By Danielle Wiener-Bronner | CNN Business
March is typically Kate McClendon’s busiest month. But that changed with the coronavirus pandemic. Her family farm, McClendon’s Select, in Peoria, Arizona, supplies organic fruits and vegetables to about 90 restaurants, which normally receive a flood of customers with the spring weather.
Now, those businesses have shut down as state and local officials try to stem the spread of the virus. For McClendon, the closures have been devastating. “Basically 95% of our restaurant business went away overnight,” she said.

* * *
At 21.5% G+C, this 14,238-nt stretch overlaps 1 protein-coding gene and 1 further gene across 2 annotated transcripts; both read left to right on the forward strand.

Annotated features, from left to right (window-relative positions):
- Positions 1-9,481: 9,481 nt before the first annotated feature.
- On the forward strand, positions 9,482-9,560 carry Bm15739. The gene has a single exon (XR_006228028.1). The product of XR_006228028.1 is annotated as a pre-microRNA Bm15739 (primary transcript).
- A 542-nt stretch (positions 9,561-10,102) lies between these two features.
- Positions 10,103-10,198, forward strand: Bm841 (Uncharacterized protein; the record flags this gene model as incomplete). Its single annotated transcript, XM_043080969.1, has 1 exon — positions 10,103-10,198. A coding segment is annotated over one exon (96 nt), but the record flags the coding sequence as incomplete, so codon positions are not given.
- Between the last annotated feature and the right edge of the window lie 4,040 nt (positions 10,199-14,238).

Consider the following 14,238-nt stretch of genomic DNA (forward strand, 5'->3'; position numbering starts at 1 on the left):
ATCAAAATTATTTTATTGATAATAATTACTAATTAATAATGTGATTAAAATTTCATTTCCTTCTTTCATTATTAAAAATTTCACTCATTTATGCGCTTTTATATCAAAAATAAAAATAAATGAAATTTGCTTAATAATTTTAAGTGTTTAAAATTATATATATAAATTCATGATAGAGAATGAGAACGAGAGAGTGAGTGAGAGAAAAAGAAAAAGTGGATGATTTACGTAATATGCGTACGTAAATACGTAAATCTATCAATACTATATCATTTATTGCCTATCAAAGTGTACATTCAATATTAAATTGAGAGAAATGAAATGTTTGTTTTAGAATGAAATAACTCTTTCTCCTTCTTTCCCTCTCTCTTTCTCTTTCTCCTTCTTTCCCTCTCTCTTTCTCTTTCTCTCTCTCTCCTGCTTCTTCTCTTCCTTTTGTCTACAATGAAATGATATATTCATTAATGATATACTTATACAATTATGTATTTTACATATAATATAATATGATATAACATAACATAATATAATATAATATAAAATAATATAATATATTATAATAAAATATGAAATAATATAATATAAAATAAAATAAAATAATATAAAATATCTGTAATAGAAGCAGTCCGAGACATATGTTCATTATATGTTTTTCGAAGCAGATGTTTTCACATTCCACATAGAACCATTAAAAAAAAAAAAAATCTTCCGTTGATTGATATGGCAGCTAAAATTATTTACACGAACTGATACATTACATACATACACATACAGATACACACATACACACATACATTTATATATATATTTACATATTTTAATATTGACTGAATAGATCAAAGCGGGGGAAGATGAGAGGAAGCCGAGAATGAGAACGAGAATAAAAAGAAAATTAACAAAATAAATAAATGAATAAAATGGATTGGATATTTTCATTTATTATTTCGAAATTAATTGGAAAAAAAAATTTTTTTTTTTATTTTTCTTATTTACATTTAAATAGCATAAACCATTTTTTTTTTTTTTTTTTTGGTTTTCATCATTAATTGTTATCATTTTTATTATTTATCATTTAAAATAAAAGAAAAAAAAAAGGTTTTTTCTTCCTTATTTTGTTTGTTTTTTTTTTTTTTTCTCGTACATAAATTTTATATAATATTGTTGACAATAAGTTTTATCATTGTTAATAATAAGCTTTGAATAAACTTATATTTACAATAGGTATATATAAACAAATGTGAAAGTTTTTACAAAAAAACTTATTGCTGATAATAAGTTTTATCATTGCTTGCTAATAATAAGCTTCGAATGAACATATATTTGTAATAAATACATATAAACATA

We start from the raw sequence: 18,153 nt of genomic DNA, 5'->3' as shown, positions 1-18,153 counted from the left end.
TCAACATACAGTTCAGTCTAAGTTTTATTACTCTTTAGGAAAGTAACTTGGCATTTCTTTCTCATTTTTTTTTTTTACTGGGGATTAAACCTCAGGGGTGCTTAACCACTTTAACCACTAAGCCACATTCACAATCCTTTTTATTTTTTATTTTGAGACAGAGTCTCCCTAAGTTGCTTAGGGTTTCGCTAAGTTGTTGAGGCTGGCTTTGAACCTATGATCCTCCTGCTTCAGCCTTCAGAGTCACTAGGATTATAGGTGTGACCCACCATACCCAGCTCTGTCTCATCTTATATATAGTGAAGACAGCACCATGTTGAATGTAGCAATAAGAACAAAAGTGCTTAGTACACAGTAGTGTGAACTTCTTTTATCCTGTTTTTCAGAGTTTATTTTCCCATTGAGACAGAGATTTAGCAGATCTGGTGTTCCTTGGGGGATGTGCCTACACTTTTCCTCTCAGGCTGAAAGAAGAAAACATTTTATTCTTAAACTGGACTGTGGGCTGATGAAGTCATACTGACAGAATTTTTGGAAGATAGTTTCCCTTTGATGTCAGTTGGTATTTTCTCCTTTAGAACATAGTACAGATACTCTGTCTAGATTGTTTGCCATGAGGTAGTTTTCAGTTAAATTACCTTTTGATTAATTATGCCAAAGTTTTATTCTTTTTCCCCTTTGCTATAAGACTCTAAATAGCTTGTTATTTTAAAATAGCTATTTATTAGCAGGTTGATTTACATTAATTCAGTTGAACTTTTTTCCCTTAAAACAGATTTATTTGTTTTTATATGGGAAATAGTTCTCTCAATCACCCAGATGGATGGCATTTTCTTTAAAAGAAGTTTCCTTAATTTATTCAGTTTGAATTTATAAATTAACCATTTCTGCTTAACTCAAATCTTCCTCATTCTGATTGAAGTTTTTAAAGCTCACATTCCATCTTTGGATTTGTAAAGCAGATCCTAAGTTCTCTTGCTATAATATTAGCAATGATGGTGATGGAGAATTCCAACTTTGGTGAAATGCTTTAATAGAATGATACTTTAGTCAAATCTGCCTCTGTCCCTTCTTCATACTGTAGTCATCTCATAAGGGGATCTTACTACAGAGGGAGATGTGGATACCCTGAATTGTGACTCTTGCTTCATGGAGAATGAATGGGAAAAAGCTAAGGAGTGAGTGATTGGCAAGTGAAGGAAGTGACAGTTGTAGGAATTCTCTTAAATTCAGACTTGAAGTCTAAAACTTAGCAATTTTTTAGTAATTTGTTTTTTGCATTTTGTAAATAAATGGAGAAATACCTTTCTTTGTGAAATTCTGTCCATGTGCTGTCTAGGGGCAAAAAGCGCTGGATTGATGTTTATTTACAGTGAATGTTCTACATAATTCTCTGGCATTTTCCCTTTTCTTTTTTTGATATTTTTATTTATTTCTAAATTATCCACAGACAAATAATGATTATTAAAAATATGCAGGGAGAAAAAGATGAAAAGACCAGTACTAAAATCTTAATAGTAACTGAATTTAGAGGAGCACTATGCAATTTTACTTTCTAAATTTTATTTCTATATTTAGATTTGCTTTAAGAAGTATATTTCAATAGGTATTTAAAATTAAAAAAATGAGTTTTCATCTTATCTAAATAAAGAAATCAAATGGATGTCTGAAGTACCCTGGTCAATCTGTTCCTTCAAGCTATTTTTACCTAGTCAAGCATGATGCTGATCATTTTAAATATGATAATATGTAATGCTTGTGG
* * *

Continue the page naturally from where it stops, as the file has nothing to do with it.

“There are going to be businesses, myself included, who might not be able to survive this,” McClendon added. “If those small farms are allowed just to go away, it is going to be too expensive to start it back up again.”
Farmers are rushing to adapt to the new normal, and the government is scrambling to help. The federal government’s Coronavirus Aid, Relief and Economic Security Act, also known as the CARES Act, has earmarked $16 billion in aid to agricultural producers through the USDA, in addition to other funds dedicated to supporting the agriculture industry more broadly.